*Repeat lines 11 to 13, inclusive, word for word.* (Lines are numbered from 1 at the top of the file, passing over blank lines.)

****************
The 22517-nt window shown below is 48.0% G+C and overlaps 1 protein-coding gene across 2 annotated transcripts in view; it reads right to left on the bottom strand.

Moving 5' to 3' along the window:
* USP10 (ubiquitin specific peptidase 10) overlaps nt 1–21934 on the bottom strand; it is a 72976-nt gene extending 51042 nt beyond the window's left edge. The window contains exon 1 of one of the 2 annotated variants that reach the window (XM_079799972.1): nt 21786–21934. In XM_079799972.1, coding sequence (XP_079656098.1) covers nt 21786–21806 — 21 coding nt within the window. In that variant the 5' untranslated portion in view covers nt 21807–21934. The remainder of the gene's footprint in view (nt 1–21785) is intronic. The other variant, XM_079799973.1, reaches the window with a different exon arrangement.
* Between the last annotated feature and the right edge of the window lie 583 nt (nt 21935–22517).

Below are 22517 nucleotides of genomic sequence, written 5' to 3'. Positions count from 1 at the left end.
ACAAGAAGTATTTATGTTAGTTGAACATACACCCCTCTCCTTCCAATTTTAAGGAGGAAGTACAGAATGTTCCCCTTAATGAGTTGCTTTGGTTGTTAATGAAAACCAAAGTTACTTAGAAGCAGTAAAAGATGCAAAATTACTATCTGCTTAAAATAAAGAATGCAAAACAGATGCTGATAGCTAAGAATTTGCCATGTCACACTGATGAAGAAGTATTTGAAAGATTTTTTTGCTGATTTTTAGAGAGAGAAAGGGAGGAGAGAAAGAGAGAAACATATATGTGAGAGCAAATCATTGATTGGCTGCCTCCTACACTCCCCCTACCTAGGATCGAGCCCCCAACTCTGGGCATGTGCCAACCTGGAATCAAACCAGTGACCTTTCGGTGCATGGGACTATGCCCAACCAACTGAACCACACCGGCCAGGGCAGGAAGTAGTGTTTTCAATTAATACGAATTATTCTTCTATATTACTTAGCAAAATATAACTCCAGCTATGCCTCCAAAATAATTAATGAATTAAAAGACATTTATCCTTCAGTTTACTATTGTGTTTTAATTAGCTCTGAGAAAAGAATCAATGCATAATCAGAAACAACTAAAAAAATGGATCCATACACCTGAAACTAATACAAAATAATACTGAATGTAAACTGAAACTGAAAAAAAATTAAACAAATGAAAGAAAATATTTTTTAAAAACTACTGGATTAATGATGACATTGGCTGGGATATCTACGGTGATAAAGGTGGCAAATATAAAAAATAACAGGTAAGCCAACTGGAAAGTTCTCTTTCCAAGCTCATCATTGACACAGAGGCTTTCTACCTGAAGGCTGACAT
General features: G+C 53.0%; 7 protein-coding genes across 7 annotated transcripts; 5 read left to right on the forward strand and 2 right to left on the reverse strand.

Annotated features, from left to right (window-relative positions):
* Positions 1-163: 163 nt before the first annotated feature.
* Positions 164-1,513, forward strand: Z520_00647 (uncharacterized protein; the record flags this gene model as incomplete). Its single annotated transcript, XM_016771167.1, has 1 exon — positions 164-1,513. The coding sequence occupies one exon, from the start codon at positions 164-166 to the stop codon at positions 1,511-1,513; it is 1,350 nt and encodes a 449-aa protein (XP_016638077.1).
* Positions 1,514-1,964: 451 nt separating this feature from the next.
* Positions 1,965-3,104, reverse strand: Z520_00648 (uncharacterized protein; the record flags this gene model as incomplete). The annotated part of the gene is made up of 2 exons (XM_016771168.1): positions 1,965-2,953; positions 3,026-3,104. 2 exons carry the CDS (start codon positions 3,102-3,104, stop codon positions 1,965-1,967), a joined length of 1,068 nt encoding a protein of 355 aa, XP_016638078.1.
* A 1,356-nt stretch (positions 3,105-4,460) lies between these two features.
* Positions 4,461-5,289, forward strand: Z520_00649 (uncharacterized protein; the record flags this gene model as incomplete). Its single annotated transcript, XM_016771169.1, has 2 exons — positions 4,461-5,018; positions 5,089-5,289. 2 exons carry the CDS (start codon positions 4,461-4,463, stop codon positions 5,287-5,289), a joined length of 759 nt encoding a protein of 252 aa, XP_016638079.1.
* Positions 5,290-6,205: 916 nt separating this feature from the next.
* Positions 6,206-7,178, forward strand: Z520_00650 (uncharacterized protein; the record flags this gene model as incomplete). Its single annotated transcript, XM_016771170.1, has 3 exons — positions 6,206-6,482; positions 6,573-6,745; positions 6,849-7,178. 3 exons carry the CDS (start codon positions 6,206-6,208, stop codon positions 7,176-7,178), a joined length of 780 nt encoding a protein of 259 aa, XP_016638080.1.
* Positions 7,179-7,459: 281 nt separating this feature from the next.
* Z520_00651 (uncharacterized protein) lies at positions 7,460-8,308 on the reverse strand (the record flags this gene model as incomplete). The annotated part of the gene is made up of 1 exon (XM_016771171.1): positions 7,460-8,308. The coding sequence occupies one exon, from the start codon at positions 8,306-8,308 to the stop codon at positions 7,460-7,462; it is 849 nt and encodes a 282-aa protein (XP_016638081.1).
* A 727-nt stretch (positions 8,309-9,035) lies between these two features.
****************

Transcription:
* Positions 1,514-1,964: 451 nt separating this feature from the next.
* Positions 1,965-3,104, reverse strand: Z520_00648 (uncharacterized protein; the record flags this gene model as incomplete). The annotated part of the gene is made up of 2 exons (XM_016771168.1): positions 1,965-2,953; positions 3,026-3,104. 2 exons carry the CDS (start codon positions 3,102-3,104, stop codon positions 1,965-1,967), a joined length of 1,068 nt encoding a protein of 355 aa, XP_016638078.1.
* A 1,356-nt stretch (positions 3,105-4,460) lies between these two features.